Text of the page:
Damien Hirst’s painting of George Michael, above, was a stellar work.
The most amazing things in North Texas culture in 2017
ARNOLD WAYNE JONES | Executive Editor
The end of the year — and beginning of a new one — is a convenient time to reflect on where we started and how far we’ve come. Think about it: Virtually all of the things on this admittedly arbitrary list were not really true just 12 months ago (we left out President Trump, because hey, we’re trying to be positive here). You learned all these 20 or so things since this time last year … or you didn’t when they happened, and you now know about them. That’s pretty awesome.
The DMA gets amazing. The hiring of executive director Agustin Arteaga in 2016 was a masterstroke for the Dallas Museum of Art, which saw attendance — and acclaim — soar. Arteaga imported an exhibition of Mexican artists that broke records; he installed the amazing Yayoi Kusama infinity mirror room and made the famed Keir Collection of Islamic Art a permanent fixture. And that’s just in his first 16 months.
The Dallas Theater Center wins the Tony Award. ’Bout time.
Poke bowls us over. The signature dish of the Hawaiian islands, a kind of rice-bowl-meets-tuna-tartare, becomes a major influence in the Dallas foodie scene. We’re cool with that.
A trans man becomes Mr. Texas Leather. Rylee Janus Spire proves your gender at birth can’t stop you from entering the rarefied world of leathermen.
The next season of RuPaul’s Drag Race All Stars gets all Dallas-y. Shangela and Kennedy Davenport are announced as two of the nine contestants (a 10th will be named later) set to compete on the upcoming third All Stars installment of the drag competition.
New leadership stakes a claim at local arts companies. Joanie Schultz takes over as the new artistic director at WaterTower Theatre (and soon brings on a new managing director, Nick Even) and makes a statement with her first show, the Stonewall history Hit the Wall, while the Fort Worth Opera fires one gay general director (Darren Woods) and soon hires another (Tuomas Hiltunen). Meanwhile, Keith Cerny makes a sudden departure as CEO of the Dallas Opera.
The Arboretum gets a major overhaul. We love the Dallas Arboretum anyway, but its new A Tasteful Place pavilion and garden has really expanded its mission and improved its grounds.
Neil deGrasse Tyson explains it all for you. The rock star astronomer’s two-and-a-half hour apparently impromptu lecture about the universe, including us peons here on earth and how we think, was the most compelling educational event of the year. (And he’s coming back with a new show on Jan. 18!)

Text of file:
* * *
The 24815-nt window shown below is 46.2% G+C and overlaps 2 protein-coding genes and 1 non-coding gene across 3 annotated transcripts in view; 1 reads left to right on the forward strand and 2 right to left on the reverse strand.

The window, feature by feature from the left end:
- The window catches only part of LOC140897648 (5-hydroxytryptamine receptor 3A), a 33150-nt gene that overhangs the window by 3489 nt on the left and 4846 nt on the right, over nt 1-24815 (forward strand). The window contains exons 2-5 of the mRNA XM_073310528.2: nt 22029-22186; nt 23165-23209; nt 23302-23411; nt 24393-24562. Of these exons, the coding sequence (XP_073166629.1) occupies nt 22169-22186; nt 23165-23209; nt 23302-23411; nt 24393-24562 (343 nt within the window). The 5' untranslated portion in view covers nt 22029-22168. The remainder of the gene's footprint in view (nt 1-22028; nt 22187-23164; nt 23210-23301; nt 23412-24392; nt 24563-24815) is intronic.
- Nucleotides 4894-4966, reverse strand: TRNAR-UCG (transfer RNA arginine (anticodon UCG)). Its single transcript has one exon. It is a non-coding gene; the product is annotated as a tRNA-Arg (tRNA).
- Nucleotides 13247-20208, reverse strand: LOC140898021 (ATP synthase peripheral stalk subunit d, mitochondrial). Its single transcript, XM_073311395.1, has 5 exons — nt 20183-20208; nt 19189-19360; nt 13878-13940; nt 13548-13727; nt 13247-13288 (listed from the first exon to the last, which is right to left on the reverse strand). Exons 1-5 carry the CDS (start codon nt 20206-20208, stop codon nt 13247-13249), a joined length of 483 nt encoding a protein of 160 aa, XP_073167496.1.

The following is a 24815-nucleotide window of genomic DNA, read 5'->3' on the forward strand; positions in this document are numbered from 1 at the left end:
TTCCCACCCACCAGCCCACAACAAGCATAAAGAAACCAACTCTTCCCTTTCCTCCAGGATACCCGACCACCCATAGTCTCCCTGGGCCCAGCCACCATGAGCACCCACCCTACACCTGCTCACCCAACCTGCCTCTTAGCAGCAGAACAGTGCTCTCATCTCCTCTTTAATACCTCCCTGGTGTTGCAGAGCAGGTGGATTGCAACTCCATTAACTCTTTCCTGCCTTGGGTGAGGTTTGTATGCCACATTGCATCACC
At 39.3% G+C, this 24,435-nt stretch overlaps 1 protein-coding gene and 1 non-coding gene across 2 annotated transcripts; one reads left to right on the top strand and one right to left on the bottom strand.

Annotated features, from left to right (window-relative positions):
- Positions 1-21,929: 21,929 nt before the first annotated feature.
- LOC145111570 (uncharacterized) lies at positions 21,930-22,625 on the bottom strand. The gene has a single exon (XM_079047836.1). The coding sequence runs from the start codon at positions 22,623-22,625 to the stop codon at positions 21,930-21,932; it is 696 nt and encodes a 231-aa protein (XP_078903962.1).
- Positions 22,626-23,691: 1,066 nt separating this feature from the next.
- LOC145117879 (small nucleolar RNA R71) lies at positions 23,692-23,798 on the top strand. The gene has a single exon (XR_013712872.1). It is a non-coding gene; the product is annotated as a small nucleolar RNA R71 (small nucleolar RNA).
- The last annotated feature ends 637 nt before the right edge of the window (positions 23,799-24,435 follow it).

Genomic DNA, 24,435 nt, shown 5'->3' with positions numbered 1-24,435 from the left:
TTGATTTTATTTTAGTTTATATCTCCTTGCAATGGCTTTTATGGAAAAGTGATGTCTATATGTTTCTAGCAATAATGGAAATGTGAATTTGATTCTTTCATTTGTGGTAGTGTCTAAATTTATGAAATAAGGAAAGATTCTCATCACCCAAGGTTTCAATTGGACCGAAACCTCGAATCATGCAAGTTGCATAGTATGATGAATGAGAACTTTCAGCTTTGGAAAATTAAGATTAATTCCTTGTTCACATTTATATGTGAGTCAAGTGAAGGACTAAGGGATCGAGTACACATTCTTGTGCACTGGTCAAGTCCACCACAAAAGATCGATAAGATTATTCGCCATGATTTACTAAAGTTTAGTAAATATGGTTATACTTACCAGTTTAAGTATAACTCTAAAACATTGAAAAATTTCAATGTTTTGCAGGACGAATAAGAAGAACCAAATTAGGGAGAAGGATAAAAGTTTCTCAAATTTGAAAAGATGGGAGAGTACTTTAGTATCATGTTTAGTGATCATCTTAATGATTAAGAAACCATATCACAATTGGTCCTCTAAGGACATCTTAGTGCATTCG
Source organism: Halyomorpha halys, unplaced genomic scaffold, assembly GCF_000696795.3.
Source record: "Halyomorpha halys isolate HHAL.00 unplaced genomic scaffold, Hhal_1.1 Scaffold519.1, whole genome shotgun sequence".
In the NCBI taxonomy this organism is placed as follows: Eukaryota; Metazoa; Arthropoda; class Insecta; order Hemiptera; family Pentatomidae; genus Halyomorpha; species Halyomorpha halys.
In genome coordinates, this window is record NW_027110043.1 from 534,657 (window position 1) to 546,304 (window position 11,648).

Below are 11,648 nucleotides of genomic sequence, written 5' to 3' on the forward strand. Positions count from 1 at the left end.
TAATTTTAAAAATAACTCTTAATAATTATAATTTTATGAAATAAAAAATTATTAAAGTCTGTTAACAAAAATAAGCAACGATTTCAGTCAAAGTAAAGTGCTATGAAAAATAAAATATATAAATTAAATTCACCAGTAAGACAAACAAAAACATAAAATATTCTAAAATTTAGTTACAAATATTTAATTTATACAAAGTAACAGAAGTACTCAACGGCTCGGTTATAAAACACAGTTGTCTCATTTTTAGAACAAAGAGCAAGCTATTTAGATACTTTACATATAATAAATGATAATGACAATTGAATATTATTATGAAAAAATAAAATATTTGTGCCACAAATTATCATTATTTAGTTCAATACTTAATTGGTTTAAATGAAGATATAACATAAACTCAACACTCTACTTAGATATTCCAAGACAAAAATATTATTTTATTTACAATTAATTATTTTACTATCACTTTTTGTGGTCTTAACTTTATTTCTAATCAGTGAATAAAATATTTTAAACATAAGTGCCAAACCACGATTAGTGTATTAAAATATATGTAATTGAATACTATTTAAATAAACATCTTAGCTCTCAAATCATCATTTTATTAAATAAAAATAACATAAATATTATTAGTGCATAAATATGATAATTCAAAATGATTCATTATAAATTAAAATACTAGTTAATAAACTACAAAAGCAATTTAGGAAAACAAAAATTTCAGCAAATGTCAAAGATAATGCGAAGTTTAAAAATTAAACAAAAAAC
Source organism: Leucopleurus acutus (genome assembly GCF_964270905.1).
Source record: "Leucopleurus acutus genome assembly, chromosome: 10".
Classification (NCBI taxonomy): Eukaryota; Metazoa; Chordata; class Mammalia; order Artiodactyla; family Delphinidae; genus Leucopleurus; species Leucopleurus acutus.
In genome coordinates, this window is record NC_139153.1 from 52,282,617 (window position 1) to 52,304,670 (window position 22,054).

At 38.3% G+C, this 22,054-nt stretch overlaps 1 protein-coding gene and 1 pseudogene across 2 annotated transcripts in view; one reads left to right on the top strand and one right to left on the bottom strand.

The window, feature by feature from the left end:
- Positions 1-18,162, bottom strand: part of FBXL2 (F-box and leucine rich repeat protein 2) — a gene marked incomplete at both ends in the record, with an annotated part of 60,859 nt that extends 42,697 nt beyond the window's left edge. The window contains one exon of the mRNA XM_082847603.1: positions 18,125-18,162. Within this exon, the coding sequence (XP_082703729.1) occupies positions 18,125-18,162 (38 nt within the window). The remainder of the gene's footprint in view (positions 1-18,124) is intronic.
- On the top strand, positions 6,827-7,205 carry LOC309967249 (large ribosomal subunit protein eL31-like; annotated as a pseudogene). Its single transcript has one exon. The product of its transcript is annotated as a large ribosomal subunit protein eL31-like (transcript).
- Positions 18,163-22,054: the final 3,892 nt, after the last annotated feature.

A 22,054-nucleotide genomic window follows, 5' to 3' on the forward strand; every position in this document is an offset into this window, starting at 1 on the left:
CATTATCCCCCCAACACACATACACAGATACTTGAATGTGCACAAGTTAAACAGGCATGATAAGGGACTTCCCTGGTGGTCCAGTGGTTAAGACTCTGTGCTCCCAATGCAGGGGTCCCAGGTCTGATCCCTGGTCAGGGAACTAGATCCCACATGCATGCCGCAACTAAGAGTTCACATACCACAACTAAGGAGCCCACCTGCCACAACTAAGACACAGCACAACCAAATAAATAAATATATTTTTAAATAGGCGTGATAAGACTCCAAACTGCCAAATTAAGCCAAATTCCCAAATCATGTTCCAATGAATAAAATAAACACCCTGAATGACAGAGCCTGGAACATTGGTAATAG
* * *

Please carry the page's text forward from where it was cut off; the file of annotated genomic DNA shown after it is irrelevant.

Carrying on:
Gay North Texas-based ice skater wins bronze at U.S. Nationals. Timothy LeDuc and his skating partner Ashley Cain won bronze in pairs skating in January, and continue to make inroads in international competition.
The North Texas theater community says “#MeToo.” TheaterJones.com breaks a major story about Lee Trull — a longtime theater professional with ties to the Dallas Theater Center, Kitchen Dog Theater, Stage West and more — about sexual predation over years, and he is promptly disavowed and/or dismissed from his assignments. And word has it the scandal — as in Hollywood and Washington — is only beginning.
Rene Moreno, the peerless stage director, dies at 57. For the local theater community, the loss was incalculable.
Within a span of three days (Dec. 25–28, 2016), the world lost George Michael, Carrie Fisher and Debbie Reynolds. And the gayverse seemed a little emptier.
George Michael’s legacy. The former Dallas resident left us his final project, a compelling autobiographical documentary (George Michael: Freedom), and his former partner, Kenny Goss, brought an amazing new painting by legendary artist Damien Hirst to Dallas for auction, netting a mint for charity.
Dallas gay Pride parade gets its first name sponsor. Gay-inclusive craft beermaker Lakewood Brewing Co. raises a glass for diversity.
The BSA slowly joins the human race. After allowing gay leaders, the Irving-based Boy Scouts of America announced a position permitting trans members, as well as girls, to join its ranks. Welcome to the new millennium! (P.S. It’s 17 years old.)
Kevin Spacey and Bryan Singer prove sex allegations aren’t exclusively hetero. Allegations of unwanted sexual advances by both the actor and the director (who together made The Usual Suspects and Superman Returns) opened the debate from woman-only allegations to same-sex claims. And Spacey also came out.
Theater director Derek Whitener is brutally bashed, and his colleagues rally in support. The attack outside of Target on the out theater professional triggered a massive upswell in support that emboldened the entire theater community to stand up for its own.
The Resource Center gets its first-ever straight president. Deborah McMurray proves serving the community crosses gender-identity lines.
The Katy Trail crosses the road to let you get to the other side. The extension opens, finally connecting the 3.5 mile running, walking and biking trail with Mockingbird Station on the east side of North Central Expressway.
Lee Park changes its name back to Oak Lawn Park. With the statue of namesake Robert E. Lee removed, why not? Arlington Hall remains the same, despite its association with the confederate general.